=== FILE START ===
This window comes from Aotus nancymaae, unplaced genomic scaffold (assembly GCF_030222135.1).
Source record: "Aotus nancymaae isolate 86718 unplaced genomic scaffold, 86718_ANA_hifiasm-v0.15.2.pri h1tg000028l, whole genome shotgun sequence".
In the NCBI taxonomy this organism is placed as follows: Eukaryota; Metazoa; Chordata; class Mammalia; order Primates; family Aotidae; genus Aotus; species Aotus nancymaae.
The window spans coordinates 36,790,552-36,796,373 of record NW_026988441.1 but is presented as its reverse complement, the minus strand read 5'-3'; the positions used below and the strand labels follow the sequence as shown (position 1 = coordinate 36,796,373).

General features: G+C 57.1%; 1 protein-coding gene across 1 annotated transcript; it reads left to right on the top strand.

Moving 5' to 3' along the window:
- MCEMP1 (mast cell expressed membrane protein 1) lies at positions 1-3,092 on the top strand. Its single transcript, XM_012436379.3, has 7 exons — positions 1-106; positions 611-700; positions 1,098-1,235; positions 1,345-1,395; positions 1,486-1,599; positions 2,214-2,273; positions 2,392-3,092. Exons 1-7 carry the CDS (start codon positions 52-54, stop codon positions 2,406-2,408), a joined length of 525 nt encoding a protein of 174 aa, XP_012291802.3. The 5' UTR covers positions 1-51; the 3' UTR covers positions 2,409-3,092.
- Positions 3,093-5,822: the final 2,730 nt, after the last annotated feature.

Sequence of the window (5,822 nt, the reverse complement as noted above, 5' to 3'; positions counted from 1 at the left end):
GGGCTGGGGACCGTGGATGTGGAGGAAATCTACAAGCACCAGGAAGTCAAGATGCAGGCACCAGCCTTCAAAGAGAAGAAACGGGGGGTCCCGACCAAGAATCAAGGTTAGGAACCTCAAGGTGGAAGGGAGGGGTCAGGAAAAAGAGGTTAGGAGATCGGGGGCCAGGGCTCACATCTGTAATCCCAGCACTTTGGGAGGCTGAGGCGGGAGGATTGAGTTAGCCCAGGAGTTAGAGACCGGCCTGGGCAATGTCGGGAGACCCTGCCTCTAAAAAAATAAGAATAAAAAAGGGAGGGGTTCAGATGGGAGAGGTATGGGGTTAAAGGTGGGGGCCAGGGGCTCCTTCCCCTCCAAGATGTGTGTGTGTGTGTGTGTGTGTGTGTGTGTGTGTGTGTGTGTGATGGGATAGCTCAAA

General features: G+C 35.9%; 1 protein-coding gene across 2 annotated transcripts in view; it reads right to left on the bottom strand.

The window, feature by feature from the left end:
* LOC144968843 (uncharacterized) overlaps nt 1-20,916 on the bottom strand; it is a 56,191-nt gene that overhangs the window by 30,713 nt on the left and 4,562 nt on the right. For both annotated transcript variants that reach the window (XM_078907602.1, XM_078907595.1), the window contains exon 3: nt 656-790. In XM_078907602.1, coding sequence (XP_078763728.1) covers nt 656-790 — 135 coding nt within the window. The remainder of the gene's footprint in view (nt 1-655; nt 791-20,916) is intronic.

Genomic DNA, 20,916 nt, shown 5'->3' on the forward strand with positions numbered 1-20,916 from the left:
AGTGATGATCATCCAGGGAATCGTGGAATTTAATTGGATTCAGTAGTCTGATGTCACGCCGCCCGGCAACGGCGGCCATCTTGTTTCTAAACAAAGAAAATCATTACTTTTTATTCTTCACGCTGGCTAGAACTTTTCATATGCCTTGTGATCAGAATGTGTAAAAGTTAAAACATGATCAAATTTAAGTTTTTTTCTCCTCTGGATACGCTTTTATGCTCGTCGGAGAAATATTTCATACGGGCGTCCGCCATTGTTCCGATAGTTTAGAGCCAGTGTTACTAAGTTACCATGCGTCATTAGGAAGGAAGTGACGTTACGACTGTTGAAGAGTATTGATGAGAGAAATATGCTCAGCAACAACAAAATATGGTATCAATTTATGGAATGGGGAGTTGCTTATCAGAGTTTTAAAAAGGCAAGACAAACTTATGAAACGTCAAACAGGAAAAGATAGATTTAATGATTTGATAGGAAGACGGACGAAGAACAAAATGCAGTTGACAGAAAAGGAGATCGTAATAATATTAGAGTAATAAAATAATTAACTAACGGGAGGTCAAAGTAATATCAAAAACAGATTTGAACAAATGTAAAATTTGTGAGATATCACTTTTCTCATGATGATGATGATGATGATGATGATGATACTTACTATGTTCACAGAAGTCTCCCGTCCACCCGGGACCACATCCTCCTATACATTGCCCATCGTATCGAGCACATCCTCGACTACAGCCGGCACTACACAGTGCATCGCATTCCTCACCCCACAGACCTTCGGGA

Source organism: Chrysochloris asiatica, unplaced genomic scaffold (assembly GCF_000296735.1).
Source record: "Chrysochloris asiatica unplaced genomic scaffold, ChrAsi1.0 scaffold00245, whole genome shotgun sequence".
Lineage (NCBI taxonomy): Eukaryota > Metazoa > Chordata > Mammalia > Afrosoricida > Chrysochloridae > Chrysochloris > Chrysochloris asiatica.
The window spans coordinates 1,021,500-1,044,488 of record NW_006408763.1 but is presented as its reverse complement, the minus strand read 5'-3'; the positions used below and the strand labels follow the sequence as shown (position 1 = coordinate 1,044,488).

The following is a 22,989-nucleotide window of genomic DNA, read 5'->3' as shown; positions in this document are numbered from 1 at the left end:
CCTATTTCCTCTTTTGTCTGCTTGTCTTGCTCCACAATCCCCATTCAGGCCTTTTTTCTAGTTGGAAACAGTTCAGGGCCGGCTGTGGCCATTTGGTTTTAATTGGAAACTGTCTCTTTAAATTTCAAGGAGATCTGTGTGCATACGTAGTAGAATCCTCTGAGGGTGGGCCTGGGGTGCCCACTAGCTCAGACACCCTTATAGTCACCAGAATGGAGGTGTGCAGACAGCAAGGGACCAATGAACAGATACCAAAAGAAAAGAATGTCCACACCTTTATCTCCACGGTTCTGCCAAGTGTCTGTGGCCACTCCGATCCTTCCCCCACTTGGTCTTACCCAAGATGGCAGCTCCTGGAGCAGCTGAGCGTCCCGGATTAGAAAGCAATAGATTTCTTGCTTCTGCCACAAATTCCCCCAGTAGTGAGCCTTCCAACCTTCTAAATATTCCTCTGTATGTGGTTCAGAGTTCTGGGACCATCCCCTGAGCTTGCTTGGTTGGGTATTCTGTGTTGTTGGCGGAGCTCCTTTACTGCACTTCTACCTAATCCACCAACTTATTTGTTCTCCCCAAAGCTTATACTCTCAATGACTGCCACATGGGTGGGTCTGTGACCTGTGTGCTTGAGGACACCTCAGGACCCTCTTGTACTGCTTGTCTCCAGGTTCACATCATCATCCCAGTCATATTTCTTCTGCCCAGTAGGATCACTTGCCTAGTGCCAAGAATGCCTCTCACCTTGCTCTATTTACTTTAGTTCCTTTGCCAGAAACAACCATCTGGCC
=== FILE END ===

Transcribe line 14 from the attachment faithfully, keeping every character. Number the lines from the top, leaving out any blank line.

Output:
Genomic DNA, 20,916 nt, shown 5'->3' on the forward strand with positions numbered 1-20,916 from the left: